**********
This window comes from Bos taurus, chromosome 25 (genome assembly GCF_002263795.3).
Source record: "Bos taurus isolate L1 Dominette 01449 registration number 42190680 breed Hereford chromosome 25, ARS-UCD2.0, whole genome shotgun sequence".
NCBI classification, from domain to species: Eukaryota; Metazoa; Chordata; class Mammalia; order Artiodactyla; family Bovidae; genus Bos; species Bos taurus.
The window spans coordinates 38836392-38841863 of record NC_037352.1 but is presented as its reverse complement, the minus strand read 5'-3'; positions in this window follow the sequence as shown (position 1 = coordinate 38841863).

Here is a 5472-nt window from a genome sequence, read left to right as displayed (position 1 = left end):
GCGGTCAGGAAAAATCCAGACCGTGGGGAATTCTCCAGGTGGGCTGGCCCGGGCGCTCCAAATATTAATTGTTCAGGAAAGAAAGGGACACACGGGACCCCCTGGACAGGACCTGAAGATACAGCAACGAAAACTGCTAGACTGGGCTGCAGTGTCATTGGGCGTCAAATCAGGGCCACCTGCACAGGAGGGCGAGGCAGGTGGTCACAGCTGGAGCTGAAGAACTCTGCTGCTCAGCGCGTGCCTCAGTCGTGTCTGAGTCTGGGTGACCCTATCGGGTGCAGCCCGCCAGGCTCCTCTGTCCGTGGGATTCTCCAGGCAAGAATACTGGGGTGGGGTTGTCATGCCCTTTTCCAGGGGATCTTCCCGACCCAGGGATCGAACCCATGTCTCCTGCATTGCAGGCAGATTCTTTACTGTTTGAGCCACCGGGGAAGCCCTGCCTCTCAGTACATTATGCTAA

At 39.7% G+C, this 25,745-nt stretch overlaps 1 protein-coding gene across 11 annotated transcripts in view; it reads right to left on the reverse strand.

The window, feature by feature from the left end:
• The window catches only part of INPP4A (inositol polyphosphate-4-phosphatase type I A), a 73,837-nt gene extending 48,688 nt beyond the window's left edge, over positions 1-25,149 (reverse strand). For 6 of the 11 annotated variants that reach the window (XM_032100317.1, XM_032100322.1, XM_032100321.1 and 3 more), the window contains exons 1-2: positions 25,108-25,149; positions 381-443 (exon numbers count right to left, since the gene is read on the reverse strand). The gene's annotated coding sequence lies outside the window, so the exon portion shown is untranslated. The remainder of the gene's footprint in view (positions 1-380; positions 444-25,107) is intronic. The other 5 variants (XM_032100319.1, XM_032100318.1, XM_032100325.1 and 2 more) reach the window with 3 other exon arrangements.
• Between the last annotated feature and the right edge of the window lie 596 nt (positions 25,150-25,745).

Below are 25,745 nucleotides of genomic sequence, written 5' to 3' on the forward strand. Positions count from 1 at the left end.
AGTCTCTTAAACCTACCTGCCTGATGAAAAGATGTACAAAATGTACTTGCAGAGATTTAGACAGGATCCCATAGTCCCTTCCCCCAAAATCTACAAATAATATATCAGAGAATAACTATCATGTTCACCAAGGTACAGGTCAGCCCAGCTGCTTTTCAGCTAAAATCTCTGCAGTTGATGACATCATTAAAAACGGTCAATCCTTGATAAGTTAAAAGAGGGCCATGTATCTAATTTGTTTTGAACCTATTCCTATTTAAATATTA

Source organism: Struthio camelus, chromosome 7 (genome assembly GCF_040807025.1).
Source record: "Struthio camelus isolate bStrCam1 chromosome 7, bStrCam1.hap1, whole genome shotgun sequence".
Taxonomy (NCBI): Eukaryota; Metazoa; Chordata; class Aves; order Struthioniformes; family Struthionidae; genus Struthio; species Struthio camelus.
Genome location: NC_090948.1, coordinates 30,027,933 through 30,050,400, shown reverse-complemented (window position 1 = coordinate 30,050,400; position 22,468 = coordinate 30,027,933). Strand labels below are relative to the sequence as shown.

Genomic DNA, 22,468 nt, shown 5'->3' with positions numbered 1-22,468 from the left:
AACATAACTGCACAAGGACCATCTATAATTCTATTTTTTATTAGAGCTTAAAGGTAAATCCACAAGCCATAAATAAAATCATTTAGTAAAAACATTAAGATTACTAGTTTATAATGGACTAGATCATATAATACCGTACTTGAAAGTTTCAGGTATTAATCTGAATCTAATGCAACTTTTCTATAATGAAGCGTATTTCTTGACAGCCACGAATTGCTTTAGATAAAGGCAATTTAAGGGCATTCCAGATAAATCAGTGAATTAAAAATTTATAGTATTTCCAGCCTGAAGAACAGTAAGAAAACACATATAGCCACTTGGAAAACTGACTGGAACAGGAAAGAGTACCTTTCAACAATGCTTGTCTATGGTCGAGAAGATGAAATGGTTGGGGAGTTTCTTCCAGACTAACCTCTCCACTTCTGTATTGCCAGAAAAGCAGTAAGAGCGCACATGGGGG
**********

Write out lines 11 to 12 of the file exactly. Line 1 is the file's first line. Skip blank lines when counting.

Below are 25,745 nucleotides of genomic sequence, written 5' to 3' on the forward strand. Positions count from 1 at the left end.
AGTCTCTTAAACCTACCTGCCTGATGAAAAGATGTACAAAATGTACTTGCAGAGATTTAGACAGGATCCCATAGTCCCTTCCCCCAAAATCTACAAATAATATATCAGAGAATAACTATCATGTTCACCAAGGTACAGGTCAGCCCAGCTGCTTTTCAGCTAAAATCTCTGCAGTTGATGACATCATTAAAAACGGTCAATCCTTGATAAGTTAAAAGAGGGCCATGTATCTAATTTGTTTTGAACCTATTCCTATTTAAATATTA